vajrayana

  • This Week in Retreat: Questions on Buddha Nature and Ritual Paid Member

    This week in Rita Gross's ongoing Tricycle Retreat, Buddhist History for Buddhist Practioners, Rita discusses what parts of the Buddhist teachings were unique ideas of the Buddha, as opposed to ideas that already existed in spiritual traditions of his day. She explains that these unique innovations can be broken down into five categories: The Four Noble Truths and the Eightfold Path, the lack of a permanent separate self/soul, egolessness, dependent origination, and the purpose of meditation. In response, one participant writes, More »
  • Remembering the 16th Karmapa Paid Member

    In the 10th century AD, at the great Buddhist monastic university Nalanda in Bihar, India (which is currently being rebuilt), there was a monk named Naropa who was of the school's best and brightest students. Despite his academic standing, upon hearing of a great yogi named Tilopa, Naropa immediately felt great devotion to him and, wanting to learn on a deeper, more experiential level, resolved to leave the university behind in order to seek him. After a great search and many hardships, Naropa found Tilopa and is said to have attained a very high level of spiritual realization. More »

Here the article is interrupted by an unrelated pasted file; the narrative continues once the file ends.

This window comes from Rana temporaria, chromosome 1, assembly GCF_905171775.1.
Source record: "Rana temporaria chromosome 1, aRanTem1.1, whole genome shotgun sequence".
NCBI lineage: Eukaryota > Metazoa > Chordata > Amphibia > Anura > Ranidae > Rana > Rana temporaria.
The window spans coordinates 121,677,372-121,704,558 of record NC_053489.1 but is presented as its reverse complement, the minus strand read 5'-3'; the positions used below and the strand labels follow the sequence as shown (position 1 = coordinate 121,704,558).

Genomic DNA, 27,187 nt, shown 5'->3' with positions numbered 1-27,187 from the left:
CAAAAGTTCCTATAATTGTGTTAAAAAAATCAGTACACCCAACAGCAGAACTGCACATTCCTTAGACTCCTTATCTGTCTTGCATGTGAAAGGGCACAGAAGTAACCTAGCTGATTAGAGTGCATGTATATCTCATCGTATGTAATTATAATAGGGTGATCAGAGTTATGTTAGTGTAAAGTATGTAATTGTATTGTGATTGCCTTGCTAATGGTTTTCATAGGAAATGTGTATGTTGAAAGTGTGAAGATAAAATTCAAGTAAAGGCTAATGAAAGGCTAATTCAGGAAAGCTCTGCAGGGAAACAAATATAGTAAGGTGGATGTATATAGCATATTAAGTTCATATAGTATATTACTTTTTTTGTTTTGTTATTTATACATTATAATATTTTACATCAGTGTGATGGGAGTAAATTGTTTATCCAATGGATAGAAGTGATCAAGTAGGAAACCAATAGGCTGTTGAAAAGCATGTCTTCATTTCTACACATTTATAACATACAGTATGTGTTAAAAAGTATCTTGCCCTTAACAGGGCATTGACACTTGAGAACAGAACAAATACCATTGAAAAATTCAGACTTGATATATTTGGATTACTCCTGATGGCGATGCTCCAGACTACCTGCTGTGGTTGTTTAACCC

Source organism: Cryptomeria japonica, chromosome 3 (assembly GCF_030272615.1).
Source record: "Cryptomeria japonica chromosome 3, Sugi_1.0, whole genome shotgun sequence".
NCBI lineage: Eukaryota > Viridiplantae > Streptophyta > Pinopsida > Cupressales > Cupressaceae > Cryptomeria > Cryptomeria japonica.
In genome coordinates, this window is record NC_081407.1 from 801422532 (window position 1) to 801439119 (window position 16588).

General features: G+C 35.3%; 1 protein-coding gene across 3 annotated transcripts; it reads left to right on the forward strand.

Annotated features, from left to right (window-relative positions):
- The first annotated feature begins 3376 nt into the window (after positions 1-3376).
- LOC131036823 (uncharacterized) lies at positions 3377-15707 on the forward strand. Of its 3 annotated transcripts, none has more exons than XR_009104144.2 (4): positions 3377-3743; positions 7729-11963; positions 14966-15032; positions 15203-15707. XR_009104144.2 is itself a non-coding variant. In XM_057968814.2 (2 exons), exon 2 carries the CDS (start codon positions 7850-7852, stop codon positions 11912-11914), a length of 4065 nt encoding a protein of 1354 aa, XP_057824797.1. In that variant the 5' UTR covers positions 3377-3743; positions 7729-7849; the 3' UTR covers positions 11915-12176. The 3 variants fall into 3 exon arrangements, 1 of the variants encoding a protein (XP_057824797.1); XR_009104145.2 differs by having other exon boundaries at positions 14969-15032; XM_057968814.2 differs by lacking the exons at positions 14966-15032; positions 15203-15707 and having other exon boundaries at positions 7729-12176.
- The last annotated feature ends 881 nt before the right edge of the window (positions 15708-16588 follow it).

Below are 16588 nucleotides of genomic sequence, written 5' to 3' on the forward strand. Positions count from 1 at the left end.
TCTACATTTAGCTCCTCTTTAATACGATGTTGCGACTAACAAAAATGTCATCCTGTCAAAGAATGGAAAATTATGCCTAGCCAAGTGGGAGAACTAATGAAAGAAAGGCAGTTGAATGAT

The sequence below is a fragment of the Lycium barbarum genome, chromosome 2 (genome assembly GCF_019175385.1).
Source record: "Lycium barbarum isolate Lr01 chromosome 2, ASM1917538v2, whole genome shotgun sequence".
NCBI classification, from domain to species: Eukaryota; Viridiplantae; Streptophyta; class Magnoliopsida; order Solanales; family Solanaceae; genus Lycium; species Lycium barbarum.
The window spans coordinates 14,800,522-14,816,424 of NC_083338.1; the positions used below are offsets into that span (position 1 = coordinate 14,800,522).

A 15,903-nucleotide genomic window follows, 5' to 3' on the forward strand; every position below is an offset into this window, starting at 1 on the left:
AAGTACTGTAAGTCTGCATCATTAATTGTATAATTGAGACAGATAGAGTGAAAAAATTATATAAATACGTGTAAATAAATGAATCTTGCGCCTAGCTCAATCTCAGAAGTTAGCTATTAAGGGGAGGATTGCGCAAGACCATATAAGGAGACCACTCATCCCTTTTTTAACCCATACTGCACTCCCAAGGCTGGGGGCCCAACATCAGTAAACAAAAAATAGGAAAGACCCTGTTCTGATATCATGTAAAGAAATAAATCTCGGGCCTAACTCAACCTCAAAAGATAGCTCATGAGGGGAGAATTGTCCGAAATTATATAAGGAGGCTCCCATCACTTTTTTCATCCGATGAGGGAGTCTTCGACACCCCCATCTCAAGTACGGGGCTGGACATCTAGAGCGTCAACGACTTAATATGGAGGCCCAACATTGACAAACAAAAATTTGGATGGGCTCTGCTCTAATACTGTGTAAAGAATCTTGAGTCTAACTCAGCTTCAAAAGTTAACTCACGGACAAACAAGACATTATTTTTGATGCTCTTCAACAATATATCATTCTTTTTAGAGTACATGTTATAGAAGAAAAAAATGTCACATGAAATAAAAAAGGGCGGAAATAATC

• Be a child of illusion Paid Member

    Each Friday, Acharya Judy Lief, teacher in the Shambhala tradition of Chogyam Trungpa Rinpoche, comments on one of Atisha's 59 mind-training (Tib. lojong) slogans, which serve as the basis for a complete practice. Following each commentary Judy offers us a weekly practice. Here is Slogan 6 (each slogan provides links to the previous slogans, including a two-part discussion of their history and use in practice). I've been following along each week myself—a good way to stay grounded—rather ungrounded!—in my practice. 6. In postmeditation, be a child of illusion. Practice can be divided into two: meditation and postmeditation. More »